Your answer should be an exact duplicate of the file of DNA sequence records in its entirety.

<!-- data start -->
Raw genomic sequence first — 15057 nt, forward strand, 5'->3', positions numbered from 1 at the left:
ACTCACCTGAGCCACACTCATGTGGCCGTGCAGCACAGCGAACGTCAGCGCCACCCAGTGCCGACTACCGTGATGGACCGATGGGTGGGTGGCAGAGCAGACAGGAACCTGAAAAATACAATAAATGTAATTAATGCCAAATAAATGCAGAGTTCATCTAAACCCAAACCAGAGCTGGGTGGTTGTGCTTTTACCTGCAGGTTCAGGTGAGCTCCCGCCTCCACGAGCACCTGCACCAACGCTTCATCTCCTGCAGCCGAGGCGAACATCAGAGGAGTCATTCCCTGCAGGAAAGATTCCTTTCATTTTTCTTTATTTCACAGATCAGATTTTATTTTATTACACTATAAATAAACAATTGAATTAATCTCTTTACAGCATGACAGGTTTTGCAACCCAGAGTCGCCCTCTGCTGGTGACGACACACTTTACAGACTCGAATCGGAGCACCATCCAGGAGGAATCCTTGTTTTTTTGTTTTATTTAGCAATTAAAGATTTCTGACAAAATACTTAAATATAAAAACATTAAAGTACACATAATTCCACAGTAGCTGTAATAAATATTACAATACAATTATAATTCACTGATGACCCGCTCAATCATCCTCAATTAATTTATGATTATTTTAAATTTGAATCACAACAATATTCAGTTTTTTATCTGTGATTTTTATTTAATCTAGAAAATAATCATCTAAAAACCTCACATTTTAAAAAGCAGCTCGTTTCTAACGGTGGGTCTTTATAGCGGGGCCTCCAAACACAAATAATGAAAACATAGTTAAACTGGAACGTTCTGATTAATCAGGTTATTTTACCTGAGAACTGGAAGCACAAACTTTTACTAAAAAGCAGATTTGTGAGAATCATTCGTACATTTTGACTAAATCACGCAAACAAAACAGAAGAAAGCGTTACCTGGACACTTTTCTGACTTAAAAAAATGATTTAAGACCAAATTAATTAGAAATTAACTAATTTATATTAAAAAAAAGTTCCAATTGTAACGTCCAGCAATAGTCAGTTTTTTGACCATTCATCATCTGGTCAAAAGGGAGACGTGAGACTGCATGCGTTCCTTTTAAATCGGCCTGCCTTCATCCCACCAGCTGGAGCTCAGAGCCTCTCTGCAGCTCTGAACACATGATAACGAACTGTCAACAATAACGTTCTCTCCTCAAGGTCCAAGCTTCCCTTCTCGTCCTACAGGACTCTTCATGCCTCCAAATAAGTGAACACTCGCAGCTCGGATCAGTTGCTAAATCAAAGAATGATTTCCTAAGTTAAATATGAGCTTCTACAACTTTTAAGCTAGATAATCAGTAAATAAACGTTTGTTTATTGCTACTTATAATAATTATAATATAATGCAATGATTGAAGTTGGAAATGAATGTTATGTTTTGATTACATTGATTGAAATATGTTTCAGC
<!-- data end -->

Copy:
Raw genomic sequence first — 15057 nt, forward strand, 5'->3', positions numbered from 1 at the left:
ACTCACCTGAGCCACACTCATGTGGCCGTGCAGCACAGCGAACGTCAGCGCCACCCAGTGCCGACTACCGTGATGGACCGATGGGTGGGTGGCAGAGCAGACAGGAACCTGAAAAATACAATAAATGTAATTAATGCCAAATAAATGCAGAGTTCATCTAAACCCAAACCAGAGCTGGGTGGTTGTGCTTTTACCTGCAGGTTCAGGTGAGCTCCCGCCTCCACGAGCACCTGCACCAACGCTTCATCTCCTGCAGCCGAGGCGAACATCAGAGGAGTCATTCCCTGCAGGAAAGATTCCTTTCATTTTTCTTTATTTCACAGATCAGATTTTATTTTATTACACTATAAATAAACAATTGAATTAATCTCTTTACAGCATGACAGGTTTTGCAACCCAGAGTCGCCCTCTGCTGGTGACGACACACTTTACAGACTCGAATCGGAGCACCATCCAGGAGGAATCCTTGTTTTTTTGTTTTATTTAGCAATTAAAGATTTCTGACAAAATACTTAAATATAAAAACATTAAAGTACACATAATTCCACAGTAGCTGTAATAAATATTACAATACAATTATAATTCACTGATGACCCGCTCAATCATCCTCAATTAATTTATGATTATTTTAAATTTGAATCACAACAATATTCAGTTTTTTATCTGTGATTTTTATTTAATCTAGAAAATAATCATCTAAAAACCTCACATTTTAAAAAGCAGCTCGTTTCTAACGGTGGGTCTTTATAGCGGGGCCTCCAAACACAAATAATGAAAACATAGTTAAACTGGAACGTTCTGATTAATCAGGTTATTTTACCTGAGAACTGGAAGCACAAACTTTTACTAAAAAGCAGATTTGTGAGAATCATTCGTACATTTTGACTAAATCACGCAAACAAAACAGAAGAAAGCGTTACCTGGACACTTTTCTGACTTAAAAAAATGATTTAAGACCAAATTAATTAGAAATTAACTAATTTATATTAAAAAAAAGTTCCAATTGTAACGTCCAGCAATAGTCAGTTTTTTGACCATTCATCATCTGGTCAAAAGGGAGACGTGAGACTGCATGCGTTCCTTTTAAATCGGCCTGCCTTCATCCCACCAGCTGGAGCTCAGAGCCTCTCTGCAGCTCTGAACACATGATAACGAACTGTCAACAATAACGTTCTCTCCTCAAGGTCCAAGCTTCCCTTCTCGTCCTACAGGACTCTTCATGCCTCCAAATAAGTGAACACTCGCAGCTCGGATCAGTTGCTAAATCAAAGAATGATTTCCTAAGTTAAATATGAGCTTCTACAACTTTTAAGCTAGATAATCAGTAAATAAACGTTTGTTTATTGCTACTTATAATAATTATAATATAATGCAATGATTGAAGTTGGAAATGAATGTTATGTTTTGATTACATTGATTGAAATATGTTTCAGC